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    Crude code point sorting is a sensible default if you expect consistent results, and in many cases I believe that’s exactly what programmers expect. Imagine if your binary search didn’t work on my dataset because we used different locale settings. You can opt in if you want it, but the problems introduced by imposing locale behavior on programs not expecting it are much worse than aesthetic.

    You’ll occasionally come across the accidentally locale aware code generator. Fun times when it prints floating point numbers as 3,14.

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      It’s dependent on what you’re going to use the sorted result for. A binary search doesn’t care what you’re actually sorting on, as long as it’s a total order and it’s fast. User display needs to be locale aware and consistent with user expectations. Implementing a spec (bencode, for example) that demands sorting requires you to implement it exactly as they specify.

      So, it’s all about context. As you probably expected.

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      Unicode normalization solves this problem. I guess a simple algo would transform the set into [[original, normalized], ...] sort it based on the second element, then just ‘unwrap it’ to [original, ...]. It’s a shame that not many new languages do this, but then again, not many new languages know how to deal with unicode all that well imo.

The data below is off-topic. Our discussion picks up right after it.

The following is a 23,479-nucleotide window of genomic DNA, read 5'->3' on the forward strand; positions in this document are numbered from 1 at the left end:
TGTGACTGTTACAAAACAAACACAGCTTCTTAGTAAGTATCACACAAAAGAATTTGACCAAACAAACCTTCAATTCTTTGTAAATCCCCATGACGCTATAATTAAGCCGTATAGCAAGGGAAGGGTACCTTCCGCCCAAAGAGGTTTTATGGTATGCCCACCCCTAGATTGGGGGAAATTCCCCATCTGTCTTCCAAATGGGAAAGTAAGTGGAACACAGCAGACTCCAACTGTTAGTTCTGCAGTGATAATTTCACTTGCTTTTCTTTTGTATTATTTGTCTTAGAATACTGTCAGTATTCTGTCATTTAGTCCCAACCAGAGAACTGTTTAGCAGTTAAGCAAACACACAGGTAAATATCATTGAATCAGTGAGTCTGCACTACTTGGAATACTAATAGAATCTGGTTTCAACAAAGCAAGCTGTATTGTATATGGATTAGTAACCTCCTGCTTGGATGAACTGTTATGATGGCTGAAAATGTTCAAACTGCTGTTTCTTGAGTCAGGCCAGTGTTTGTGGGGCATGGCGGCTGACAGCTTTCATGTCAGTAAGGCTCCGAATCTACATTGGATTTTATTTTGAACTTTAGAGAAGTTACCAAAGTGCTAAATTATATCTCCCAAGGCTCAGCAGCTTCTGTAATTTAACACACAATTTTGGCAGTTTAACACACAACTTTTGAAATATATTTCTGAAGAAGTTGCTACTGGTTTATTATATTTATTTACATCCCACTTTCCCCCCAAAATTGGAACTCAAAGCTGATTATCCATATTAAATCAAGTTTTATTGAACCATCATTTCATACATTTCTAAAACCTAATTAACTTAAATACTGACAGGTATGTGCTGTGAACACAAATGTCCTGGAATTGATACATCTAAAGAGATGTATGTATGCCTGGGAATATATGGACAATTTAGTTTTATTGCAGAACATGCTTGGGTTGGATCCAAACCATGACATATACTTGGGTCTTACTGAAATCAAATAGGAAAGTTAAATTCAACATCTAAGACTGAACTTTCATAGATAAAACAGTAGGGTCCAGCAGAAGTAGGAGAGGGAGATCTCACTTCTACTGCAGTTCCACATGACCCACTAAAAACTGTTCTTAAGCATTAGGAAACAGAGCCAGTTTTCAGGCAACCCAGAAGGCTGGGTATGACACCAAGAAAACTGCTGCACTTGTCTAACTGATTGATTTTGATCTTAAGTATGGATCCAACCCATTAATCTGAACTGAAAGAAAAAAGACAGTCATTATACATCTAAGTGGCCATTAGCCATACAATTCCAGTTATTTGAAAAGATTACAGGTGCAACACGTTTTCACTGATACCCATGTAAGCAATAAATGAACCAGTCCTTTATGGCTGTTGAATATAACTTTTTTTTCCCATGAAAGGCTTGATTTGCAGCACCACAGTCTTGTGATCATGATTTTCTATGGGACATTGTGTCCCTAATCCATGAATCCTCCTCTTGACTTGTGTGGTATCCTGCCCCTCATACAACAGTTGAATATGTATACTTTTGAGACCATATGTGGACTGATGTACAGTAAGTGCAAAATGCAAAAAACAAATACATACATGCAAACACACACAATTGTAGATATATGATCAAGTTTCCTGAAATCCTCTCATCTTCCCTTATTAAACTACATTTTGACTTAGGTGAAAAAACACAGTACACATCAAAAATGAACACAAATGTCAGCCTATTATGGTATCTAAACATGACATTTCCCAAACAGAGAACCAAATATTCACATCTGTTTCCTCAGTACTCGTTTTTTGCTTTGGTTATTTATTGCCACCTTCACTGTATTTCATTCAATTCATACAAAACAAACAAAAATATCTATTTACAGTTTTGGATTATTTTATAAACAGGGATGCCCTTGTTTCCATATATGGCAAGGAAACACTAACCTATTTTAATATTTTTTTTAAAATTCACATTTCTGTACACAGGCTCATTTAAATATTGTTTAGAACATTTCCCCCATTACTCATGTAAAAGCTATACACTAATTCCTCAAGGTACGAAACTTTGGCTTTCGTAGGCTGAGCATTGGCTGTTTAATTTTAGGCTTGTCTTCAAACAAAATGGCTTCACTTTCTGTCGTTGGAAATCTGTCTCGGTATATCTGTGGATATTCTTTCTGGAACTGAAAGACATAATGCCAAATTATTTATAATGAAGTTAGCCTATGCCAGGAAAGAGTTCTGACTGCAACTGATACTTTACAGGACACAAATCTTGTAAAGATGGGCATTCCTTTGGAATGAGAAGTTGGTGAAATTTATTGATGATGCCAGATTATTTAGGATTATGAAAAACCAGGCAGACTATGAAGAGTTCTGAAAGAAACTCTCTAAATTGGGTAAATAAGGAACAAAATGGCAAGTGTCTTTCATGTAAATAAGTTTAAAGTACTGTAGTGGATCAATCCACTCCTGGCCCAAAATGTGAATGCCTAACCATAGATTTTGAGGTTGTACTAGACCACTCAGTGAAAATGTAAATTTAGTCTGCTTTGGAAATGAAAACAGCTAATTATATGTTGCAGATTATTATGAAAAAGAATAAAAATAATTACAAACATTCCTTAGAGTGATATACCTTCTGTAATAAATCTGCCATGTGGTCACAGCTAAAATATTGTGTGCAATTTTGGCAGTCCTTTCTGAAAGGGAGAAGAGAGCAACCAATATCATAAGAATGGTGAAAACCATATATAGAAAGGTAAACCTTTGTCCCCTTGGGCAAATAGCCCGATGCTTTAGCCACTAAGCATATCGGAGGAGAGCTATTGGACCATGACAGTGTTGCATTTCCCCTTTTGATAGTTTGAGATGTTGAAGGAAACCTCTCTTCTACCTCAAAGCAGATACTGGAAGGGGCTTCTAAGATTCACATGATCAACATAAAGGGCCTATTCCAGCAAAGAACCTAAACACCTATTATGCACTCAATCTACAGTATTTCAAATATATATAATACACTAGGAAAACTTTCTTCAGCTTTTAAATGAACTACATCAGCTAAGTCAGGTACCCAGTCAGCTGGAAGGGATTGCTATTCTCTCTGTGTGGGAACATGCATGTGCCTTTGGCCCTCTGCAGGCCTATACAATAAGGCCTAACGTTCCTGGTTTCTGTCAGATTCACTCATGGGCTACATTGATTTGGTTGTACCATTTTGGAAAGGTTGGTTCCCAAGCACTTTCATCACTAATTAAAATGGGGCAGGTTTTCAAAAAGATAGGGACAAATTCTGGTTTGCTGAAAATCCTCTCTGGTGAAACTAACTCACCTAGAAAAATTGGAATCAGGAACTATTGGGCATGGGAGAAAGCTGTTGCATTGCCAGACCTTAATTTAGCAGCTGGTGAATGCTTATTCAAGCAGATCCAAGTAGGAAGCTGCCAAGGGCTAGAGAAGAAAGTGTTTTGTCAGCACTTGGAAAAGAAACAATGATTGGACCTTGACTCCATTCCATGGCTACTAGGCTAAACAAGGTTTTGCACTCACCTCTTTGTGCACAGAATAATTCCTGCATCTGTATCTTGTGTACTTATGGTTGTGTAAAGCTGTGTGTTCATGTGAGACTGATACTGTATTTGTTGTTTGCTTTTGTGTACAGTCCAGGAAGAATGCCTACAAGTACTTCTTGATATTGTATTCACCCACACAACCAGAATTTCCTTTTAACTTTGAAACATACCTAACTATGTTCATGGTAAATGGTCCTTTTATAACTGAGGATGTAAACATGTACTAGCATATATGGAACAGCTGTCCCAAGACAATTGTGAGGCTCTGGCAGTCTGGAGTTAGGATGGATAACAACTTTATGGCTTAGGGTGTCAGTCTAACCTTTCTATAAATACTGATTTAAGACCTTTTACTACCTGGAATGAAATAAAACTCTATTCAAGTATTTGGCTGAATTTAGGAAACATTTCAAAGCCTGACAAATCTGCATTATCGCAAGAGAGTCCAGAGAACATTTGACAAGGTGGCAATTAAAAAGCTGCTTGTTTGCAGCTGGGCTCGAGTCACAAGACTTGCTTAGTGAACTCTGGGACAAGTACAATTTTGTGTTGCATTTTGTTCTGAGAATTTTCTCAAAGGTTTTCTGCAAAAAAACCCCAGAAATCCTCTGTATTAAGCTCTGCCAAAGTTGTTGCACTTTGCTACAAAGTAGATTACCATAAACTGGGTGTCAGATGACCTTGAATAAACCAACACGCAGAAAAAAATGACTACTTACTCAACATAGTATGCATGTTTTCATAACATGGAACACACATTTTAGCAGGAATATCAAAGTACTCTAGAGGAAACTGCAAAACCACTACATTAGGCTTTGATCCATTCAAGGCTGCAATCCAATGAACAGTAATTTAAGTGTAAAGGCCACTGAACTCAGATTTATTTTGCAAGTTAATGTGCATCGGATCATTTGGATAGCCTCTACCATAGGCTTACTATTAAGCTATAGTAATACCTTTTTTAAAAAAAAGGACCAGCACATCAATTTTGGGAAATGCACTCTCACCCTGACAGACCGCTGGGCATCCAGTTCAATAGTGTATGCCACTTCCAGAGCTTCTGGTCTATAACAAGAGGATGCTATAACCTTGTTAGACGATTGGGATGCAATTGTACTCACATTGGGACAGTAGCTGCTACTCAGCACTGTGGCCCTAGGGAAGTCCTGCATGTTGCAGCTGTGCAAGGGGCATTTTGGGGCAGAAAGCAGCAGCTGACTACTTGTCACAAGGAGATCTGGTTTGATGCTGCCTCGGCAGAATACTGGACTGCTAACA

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        There’s a counterexample right in the introduction of https://unicode.org/reports/tr10/. Blindly applying “unicode” sort only shuffles things around but still isn’t right.

        Languages vary regarding which types of comparisons to use (and in which order they are to be applied), and in what constitutes a fundamental element for sorting. For example, Swedish treats ä as an individual letter, sorting it after z in the alphabet; German, however, sorts it either like ae or like other accented forms of a, thus following a. In Slovak, the digraph ch sorts as if it were a separate letter after h.

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          Is normalization the same as collation in this case?

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          Not really impressed with this post, to be honest…

          Returning characters by code point sorting is eminently reasonable, and then you hand the actual display over to a collation library. Demanding that é sorts immediately after e just hardcodes a collation assumption into the language!

          However, I am not sure what the equivalent is in Python and Swift. It does not jump at me in the documentation of the respective standard librairies. I did not even look at it for other popular programming languages like Go, C++, and so forth.

          This statement, while honest, smacks of laziness.

          Instead of complaining about how JS sorts numbers (alphabetically by default) I’d be more interested if the author had actually given an example on how to use collation code in JS or any other language.